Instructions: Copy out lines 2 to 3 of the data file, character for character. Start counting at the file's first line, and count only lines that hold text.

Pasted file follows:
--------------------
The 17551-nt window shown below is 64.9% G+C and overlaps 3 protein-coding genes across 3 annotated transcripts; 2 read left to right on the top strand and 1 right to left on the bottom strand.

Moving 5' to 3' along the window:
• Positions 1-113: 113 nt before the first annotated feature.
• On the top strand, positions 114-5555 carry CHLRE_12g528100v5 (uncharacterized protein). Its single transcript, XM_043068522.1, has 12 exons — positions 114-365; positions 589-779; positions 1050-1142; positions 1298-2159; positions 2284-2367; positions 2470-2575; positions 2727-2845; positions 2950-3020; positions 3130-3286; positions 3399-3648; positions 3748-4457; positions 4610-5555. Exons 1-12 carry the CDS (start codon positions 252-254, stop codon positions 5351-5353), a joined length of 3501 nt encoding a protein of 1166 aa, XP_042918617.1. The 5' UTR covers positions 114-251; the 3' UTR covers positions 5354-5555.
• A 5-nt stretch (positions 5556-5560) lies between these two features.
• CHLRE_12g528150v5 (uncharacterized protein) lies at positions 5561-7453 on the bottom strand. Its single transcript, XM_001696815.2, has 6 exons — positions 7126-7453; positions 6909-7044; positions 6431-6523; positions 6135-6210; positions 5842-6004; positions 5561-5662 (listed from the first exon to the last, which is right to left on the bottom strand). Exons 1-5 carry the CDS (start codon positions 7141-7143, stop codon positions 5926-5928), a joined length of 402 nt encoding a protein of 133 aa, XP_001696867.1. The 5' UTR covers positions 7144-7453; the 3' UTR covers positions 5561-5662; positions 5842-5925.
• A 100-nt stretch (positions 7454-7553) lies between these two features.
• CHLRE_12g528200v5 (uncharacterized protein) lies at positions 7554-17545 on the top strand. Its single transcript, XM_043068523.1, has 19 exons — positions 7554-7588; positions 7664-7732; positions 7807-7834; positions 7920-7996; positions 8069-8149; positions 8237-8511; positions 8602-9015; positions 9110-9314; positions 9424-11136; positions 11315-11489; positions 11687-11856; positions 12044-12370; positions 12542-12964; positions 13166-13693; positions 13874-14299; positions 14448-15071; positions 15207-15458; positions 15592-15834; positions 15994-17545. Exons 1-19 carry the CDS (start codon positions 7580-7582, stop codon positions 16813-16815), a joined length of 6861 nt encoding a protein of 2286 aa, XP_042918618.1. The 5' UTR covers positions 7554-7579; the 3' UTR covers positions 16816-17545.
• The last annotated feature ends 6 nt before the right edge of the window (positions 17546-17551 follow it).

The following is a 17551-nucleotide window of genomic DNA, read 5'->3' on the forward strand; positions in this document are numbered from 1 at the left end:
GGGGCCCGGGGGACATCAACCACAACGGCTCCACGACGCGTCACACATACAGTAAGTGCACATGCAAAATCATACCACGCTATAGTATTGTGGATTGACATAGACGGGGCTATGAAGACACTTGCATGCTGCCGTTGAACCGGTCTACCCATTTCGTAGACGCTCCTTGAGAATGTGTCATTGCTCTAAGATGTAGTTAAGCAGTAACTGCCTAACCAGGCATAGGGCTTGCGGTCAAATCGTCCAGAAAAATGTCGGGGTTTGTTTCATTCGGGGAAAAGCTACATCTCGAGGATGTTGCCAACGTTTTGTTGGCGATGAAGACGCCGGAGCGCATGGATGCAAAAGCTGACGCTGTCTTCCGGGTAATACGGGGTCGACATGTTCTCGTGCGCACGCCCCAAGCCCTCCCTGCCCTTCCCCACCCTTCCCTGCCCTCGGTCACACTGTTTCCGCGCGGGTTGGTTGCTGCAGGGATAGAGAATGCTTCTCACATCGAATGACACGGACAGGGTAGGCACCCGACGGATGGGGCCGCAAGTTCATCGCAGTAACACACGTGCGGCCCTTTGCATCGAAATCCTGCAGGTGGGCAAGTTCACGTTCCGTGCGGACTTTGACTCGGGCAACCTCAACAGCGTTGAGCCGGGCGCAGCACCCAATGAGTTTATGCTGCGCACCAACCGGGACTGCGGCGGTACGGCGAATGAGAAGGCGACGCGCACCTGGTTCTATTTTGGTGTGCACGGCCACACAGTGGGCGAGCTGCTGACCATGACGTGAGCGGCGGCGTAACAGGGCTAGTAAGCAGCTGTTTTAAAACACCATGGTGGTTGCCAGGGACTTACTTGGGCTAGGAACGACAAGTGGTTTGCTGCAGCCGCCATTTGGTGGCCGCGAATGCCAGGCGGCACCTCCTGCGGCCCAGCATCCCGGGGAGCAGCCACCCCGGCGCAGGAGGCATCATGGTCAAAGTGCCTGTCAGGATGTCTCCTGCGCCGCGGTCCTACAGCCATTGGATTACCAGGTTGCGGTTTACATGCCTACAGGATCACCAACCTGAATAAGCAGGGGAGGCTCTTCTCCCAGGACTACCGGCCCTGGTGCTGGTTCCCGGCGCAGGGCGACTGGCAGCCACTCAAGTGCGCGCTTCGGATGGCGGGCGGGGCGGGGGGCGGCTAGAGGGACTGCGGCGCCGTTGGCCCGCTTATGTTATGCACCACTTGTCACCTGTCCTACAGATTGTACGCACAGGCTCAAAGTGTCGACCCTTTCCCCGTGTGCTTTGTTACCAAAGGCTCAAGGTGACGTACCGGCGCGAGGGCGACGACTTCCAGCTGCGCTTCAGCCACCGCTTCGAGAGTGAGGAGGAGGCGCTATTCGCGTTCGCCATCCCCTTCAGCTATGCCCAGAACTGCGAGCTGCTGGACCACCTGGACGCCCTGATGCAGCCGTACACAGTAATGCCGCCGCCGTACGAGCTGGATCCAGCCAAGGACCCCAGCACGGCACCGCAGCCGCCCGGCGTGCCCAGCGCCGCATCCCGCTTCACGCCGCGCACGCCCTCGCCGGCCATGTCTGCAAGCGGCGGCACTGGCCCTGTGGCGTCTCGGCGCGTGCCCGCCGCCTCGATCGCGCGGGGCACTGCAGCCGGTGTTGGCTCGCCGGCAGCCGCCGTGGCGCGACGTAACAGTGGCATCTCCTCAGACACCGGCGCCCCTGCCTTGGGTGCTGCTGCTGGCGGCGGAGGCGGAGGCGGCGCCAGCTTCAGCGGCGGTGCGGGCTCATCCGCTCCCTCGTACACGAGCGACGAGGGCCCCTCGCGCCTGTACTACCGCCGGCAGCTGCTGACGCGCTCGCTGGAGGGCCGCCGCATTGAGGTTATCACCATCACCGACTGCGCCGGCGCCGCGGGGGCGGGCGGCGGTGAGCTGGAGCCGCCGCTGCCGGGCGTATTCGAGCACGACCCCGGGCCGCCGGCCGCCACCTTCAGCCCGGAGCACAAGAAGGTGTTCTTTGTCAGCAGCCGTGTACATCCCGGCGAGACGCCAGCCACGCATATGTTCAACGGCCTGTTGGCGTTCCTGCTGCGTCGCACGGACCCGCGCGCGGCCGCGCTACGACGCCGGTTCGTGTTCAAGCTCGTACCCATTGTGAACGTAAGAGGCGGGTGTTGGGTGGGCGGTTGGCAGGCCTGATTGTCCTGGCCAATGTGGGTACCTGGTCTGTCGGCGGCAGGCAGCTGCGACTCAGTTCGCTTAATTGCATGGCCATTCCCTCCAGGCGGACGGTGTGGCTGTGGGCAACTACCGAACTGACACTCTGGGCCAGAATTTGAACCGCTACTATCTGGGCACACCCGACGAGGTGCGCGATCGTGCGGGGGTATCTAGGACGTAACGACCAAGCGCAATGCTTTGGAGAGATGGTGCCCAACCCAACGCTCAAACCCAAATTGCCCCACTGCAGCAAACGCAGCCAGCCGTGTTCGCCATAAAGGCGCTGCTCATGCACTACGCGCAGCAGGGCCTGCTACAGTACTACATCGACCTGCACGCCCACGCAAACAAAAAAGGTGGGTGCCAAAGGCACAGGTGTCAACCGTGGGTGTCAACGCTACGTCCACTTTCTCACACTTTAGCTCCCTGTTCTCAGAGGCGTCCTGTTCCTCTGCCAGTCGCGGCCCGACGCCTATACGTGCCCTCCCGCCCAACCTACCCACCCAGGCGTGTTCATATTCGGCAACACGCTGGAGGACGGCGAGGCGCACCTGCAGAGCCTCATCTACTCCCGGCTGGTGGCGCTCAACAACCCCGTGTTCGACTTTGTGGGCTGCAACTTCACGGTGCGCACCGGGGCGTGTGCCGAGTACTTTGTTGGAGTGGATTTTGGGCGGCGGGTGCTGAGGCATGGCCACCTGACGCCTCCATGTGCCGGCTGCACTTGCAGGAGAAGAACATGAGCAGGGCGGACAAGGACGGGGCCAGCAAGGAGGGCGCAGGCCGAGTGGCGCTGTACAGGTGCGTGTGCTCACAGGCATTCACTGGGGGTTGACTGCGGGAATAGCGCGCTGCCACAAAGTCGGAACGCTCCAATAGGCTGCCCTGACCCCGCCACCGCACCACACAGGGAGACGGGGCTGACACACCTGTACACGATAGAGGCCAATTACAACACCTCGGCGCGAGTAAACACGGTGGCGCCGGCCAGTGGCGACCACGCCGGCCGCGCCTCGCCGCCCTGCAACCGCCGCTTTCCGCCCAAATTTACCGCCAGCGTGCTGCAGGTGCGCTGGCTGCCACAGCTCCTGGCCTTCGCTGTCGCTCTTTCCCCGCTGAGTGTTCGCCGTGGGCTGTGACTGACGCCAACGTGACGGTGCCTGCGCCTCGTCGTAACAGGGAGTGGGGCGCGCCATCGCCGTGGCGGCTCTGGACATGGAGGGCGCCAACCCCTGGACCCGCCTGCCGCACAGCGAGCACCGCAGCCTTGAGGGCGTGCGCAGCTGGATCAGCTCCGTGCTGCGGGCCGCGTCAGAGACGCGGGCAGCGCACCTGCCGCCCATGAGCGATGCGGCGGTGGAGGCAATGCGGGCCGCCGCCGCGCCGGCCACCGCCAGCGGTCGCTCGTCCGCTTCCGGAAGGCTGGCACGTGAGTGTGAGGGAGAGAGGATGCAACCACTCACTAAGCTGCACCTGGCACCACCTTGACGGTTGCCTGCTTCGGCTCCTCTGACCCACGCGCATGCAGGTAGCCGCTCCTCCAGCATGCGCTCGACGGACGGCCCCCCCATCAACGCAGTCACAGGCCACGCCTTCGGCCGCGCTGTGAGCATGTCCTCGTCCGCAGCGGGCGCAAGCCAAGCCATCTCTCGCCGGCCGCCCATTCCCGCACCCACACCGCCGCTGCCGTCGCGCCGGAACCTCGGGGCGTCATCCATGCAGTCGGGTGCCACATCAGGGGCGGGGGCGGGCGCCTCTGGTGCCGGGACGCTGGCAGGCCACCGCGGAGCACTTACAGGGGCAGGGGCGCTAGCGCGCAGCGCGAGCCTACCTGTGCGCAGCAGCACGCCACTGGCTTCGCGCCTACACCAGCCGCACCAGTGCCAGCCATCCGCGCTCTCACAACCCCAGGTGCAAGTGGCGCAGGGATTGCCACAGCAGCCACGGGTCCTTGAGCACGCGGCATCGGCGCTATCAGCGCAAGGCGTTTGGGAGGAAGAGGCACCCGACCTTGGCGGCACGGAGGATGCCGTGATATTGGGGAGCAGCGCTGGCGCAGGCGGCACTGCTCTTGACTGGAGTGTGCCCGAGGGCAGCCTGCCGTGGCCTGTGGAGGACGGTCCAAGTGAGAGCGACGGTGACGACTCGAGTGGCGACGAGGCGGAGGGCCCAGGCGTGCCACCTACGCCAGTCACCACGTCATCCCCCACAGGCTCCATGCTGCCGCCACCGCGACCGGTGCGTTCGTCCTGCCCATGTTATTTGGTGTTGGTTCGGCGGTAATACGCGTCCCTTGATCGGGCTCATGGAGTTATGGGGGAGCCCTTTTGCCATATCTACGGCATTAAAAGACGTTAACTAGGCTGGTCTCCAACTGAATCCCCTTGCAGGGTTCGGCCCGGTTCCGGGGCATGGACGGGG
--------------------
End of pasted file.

Moving 5' to 3' along the window:
• Positions 1-113: 113 nt before the first annotated feature.